This May, the Foundation’s Love the Game sporting partners are uniting across many codes – AFL, soccer, netball, basketball and cricket – to urge parents and sporting coaches to make a game plan to interrupt the normalisation of sports betting among young people.
Like us, our Love the Game partners know a lot about young people and sports betting.
They know that the generation born at the end of the 1990s is the first to grow up with gambling advertising all around them.
They know that young men 18 to 24 years make up almost a third of sports bettors in Victoria with participation by young women also rising.
And they know that sports betting advertising makes gambling look fun and social with the young people in the ads always winning and grinning … but we all know that’s not always the case when you gamble.
…sports betting advertising makes gambling look fun and social…
To help young people better understand the risks associated with gambling, we need a game plan. We need to talk to kids about the risks associated with gambling.
Our 2022 Love the Game campaign is therefore focused on those vital role models for children aged between 12 and 17: parents and sporting coaches.
In this edition of Inside gambling, we are delighted to have legendary Socceroo and Western United coach John Aloisi share his perspective on gambling and the beautiful game. John speaks as both a coach and a parent. He has observed how his own kids and their peers have been over-exposed to sports betting ads and come to see betting on sport as ‘normal’ and without risk.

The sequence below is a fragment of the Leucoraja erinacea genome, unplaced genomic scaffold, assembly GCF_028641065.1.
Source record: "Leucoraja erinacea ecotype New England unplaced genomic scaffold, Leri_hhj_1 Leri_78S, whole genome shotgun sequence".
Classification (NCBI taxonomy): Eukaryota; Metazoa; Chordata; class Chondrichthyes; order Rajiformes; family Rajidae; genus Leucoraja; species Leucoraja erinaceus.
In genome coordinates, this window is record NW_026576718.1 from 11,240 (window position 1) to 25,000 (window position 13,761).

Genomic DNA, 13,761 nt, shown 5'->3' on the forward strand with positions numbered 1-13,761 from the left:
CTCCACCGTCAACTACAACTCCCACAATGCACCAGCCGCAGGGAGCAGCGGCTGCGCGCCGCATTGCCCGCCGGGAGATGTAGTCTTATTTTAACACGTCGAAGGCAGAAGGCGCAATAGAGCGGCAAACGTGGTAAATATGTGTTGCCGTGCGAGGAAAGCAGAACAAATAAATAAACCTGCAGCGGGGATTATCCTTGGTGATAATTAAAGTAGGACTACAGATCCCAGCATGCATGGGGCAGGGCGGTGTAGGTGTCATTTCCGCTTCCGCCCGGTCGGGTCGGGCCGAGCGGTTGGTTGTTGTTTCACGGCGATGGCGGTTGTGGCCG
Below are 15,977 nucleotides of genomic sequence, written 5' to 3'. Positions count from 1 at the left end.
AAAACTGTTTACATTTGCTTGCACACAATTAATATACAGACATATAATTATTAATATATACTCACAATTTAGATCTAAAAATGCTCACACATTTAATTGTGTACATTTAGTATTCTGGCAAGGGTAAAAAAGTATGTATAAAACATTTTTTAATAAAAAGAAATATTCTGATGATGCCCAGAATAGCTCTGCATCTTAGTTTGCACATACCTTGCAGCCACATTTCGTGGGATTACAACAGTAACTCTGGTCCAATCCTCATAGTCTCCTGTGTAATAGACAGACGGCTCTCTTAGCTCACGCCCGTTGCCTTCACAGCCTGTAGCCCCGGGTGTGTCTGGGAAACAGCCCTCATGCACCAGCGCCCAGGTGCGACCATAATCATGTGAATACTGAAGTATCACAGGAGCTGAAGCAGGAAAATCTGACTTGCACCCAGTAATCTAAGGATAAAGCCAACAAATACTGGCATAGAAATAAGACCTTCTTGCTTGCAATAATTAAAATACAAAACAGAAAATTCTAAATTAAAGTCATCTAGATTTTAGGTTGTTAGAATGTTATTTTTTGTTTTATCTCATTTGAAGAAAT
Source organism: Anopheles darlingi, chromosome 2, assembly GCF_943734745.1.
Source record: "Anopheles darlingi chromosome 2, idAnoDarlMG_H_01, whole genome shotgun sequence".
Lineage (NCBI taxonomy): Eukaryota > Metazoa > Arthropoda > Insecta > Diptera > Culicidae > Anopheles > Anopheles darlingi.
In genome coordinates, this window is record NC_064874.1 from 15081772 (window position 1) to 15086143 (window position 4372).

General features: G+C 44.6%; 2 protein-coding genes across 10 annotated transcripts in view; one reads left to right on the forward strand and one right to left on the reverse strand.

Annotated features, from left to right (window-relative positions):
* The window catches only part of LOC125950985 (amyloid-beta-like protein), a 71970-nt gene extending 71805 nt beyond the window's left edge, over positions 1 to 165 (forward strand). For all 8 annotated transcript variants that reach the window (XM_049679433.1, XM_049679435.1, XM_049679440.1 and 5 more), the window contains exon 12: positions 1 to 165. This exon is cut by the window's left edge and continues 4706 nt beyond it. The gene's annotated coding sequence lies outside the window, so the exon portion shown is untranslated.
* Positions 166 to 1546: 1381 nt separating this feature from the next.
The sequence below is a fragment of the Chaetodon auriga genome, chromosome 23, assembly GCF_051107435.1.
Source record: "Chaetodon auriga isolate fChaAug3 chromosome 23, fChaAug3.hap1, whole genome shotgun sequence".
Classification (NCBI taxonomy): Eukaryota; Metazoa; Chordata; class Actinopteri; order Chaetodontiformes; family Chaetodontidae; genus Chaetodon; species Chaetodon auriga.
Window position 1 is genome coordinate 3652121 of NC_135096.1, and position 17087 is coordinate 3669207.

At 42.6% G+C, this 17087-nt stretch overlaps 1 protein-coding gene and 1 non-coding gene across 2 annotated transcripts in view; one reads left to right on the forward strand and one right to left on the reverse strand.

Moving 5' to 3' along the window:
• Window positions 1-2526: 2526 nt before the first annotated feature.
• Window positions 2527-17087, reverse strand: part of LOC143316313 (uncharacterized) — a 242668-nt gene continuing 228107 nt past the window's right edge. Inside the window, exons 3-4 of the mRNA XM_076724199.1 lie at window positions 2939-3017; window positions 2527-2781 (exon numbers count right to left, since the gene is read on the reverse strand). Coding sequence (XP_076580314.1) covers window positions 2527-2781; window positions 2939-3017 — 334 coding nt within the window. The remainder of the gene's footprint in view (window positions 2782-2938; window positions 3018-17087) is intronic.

Alongside John, our 2022 Love the Game campaign features AFL coaches like Carlton’s Michael Voss and Richmond’s Damian Hardwick, and coaches from other codes like Simone McKinnis from the Melbourne Vixens and David Saker from the Melbourne Renegades.
As parents and coaches, we can all build relationships of trust…
Now, I might not have reached the dizzy heights of coaching in the A-League or the AFL but, like John Aloisi, I am also a parent and a coach. Over the past 10 seasons, I have been privileged to coach my own kids and other young cricketers aged from six to 16 – boys and girls – and watch them develop their skills and mature into fantastic young people.
As parents and coaches, we can all build relationships of trust and encourage young people to love the games they play and follow, not focus on the odds offered by the sports betting companies. We can help ensure that when these kids are old enough to legally bet, they have a more realistic understanding of the risks of gambling and a genuine passion for sport, not betting on sport.
So, my call to fellow parents and coaches is this: let’s make a game plan. Let’s help our kids change the conversation about betting and sport. Let’s encourage them to ignore the odds, and to celebrate the skills, teamwork, fun and friendships that sport brings to our communities. Let’s have a game plan that will help young people make informed and realistic decisions about gambling in the future.
Let’s encourage our kids to love the game, not the odds.